By Chris Yeung —
Let’s be honest. Forget about her vows of doing so, Hong Kong people did not take seriously the pledge by Chief Executive Carrie Lam Cheng Yuet-ngor to “connect” with young people when she took office in 2017.
Taking over from her former boss Leung Chun-ying whose five-year reign was marked by the Occupy Central movement featuring the massive participation of young people, Lam talked highly of the importance of listening to the voices of the younger generation.
She went length to map out her strategy and initiatives of addressing young people’s concerns about jobs and living space and pacifying their discontent of being ignored in policy-making in her maiden policy address in 2017.
But even before she won the contest, her main rival, former financial secretary John Tsang Chun-wah has already warned she could be worse when it came to dividing the society as Leung had done miserably well. Tsang ridiculed her as “splittist 2.0”.
42 months after taking the helm, Tsang was proved to be damn right in his prediction. Divisiveness grew worse. More worryingly, young people whom Lam had vowed to connect became increasingly alienated from the Government.
It could not be more ironic a new office set up by Lam to spearhead youth work, known as Policy Innovation and Coordination Unit, has commissioned a survey that found a depth of mistrust among local teenagers towards the Government.
Of the 250 senior secondary school pupils interviewed by the Chinese University’s School of Public Health and Primary Care last year, 87 percent of them said they have no confidence in the administration.
Around 70 percent of the respondents, meanwhile, also said they don’t trust strangers in the community.
Terry Lum, the head of HKU’s Department of Social Work and Social Administration who also participated in the study, said Hong Kong is like a powder keg waiting to explode.
“If we don’t defuse the bomb and remove the gunpowder, as long as there is a tiny seed of fire, then there will be another big explosion in future. If we don’t do something proactively, this really is an unresolvable problem.”
Alarming though they are, the survey findings revealed by the researchers at a radio programme on Sunday did not earn much coverage by the media.
This is perhaps because, sadly, the findings did not come as a surprise to the media and a lot of people. Worse, the feeling of indifference grew stronger with people holding no expectation that the Lam administration would take it seriously – and act swiftly and effectively.
The list of initiatives rolled out by Lam in her 2017 policy address aimed to connect with young people remains as it was. It was read out by her then, but very little of them have been implemented as of now.
The Policy Innovation and Coordination Unit, which was set up after the Central Policy Unit was disbanded, has reportedly recruited 20 to 30 young people to help come up with policy ideas with a touch of youth. It has become almost invisible in public, or perhaps irrelevant in the policy-formulation process.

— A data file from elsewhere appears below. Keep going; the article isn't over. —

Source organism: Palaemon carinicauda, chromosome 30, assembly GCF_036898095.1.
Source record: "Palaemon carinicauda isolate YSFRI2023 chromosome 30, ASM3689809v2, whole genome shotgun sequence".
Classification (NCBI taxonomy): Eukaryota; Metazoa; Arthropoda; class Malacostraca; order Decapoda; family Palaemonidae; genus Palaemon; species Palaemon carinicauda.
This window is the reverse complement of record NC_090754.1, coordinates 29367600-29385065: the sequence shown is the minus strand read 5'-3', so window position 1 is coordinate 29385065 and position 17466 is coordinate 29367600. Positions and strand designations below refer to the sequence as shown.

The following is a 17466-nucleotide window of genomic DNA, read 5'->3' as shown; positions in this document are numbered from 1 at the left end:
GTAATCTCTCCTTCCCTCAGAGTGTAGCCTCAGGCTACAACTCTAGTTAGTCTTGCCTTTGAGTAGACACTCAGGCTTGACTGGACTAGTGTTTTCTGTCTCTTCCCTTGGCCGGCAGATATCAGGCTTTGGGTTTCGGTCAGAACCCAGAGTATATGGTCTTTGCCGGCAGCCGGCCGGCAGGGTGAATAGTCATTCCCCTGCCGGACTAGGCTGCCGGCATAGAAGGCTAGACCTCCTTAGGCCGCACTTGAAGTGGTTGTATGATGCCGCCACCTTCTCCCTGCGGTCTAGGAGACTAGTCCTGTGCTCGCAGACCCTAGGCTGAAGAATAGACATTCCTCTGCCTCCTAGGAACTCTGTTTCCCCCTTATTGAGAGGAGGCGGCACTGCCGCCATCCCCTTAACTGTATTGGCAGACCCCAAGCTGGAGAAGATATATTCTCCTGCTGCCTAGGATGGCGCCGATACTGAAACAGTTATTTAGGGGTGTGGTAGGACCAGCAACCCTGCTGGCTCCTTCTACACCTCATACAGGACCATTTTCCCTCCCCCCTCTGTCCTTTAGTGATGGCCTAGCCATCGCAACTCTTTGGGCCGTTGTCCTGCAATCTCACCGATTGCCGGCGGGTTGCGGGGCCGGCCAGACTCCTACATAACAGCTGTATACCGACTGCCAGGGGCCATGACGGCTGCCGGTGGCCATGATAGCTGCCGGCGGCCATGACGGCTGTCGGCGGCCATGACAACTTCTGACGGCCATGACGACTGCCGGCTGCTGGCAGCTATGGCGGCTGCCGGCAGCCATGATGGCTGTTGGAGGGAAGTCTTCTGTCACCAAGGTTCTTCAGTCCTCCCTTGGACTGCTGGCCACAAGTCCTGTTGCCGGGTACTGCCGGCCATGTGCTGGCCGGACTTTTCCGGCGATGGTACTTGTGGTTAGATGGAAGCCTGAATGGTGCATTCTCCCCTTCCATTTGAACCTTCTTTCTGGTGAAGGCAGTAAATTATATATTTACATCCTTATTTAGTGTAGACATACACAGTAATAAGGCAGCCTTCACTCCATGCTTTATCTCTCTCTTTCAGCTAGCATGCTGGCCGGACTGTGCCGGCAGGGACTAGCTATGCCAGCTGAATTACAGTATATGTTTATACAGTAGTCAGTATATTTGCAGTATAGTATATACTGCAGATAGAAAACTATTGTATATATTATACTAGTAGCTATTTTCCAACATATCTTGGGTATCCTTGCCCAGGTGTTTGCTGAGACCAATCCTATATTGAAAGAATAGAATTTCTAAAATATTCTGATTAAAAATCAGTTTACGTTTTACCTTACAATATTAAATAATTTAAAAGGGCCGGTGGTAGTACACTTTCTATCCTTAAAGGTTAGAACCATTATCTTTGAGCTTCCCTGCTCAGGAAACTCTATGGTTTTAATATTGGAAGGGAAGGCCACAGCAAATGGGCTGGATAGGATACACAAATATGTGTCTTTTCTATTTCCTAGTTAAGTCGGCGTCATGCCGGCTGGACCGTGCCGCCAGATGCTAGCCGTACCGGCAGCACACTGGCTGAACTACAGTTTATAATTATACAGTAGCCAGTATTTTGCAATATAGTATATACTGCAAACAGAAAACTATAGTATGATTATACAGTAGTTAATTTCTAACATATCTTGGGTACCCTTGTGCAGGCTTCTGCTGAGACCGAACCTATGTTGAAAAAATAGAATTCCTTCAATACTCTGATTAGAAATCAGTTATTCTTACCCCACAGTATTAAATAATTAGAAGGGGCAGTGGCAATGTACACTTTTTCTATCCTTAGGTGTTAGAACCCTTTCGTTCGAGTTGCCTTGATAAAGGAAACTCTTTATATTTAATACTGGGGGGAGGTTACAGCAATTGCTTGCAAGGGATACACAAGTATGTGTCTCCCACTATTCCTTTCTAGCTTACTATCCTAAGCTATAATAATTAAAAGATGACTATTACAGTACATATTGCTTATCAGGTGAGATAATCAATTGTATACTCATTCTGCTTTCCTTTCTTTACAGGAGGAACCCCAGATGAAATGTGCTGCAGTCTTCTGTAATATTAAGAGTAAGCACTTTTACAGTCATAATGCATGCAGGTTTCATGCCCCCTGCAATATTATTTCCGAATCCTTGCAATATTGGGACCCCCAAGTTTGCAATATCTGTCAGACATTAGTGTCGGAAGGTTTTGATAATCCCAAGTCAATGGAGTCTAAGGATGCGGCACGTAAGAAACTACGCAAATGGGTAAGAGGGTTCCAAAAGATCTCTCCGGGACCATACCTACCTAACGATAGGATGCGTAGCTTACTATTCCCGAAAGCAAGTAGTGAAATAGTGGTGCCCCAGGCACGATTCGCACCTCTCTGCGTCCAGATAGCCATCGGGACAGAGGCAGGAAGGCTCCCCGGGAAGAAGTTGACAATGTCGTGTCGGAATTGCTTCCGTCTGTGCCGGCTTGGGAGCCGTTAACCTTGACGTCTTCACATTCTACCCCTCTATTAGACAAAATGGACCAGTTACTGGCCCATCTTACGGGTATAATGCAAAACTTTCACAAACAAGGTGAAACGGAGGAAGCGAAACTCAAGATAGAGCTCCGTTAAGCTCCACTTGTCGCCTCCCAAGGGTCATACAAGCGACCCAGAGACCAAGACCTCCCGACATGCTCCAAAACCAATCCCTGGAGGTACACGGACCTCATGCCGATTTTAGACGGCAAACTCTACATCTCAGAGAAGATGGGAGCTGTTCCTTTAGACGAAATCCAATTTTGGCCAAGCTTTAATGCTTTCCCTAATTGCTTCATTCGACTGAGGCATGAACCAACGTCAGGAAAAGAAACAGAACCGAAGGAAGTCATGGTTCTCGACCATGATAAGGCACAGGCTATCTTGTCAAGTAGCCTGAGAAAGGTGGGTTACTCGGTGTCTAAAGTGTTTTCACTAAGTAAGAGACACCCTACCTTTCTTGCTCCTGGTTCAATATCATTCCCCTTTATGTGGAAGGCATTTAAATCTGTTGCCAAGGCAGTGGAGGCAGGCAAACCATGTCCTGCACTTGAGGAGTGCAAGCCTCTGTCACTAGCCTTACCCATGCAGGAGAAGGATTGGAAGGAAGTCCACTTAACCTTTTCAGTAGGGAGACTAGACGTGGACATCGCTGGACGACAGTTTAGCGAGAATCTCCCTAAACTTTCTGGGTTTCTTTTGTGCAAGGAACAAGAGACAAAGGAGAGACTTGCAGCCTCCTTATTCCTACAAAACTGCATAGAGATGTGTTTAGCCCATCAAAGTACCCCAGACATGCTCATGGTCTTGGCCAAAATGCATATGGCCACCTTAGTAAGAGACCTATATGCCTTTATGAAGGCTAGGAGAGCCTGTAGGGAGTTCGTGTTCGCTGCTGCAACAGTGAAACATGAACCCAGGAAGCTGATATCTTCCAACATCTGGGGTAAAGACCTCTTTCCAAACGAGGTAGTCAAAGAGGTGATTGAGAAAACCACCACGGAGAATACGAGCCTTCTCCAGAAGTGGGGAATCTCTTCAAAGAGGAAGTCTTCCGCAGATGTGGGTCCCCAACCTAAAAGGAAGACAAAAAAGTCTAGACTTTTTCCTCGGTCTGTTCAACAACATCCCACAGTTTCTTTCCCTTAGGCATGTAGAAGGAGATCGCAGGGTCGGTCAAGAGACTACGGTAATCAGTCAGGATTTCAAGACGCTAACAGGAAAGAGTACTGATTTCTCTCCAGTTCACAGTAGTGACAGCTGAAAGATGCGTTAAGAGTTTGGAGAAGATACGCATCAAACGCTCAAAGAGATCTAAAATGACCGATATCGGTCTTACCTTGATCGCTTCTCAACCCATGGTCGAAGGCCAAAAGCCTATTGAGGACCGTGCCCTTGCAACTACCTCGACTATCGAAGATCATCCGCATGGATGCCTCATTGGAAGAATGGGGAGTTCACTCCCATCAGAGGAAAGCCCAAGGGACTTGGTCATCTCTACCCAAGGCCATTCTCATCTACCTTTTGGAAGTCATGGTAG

The voices of young people that Lam had vowed to hear were only heard in rallies and social media. Lam and the central government did not seem to have made any serious efforts to hear directly from young people about their aspirations and fears and what they want the government to do.
While admitting the obvious about the high percentage of arrestees who are students, government officials have made no attempts to listen to their respective stories on their own.
Without talking to the young arrestees, both the Lam administration and the central government have attributed youth radicalism to the toxic thinking of what they branded as anti-China activists who colluded with foreign hostile forces.
They blamed the media for smearing China and attacking the mainland systems. They blamed the teachers for sowing the seeds of bias and prejudice to the young minds.
Never have they asked themselves what they have done to breed hostilities among young people towards them.
The answers are abundantly clear. Beijing’s failure to honour its promise of full democracy is one. Police’s use of excessive force, which turned violence at times, against protesters, including under-age pupils, during the anti-extradition bill protest has inflicted deep wounds in the young hearts and minds. The list goes on.
The multi-thronged, intensified moves by both the mainland and Hong Kong authorities to persecute the pro-democracy force and young activists involved with the social movement have rubbed more salt to the wounds.
Flashed back to 2014, Leung made a serious mistake not to conduct a full inquiry into the Occupy Central to heal the wounds and resolve the deep-seated contradiction in the society.
With the wounds further deepened following the prolonged protests, the failure of the Lam administration to put healing on top of the agenda in her 2020 Policy Address has dashed hopes that young people will stay hopeful towards their city.
And any city with its younger generation lacking faith and trust in their government is doomed to decline.
This article was first published on Apple Daily website on Jan. 6.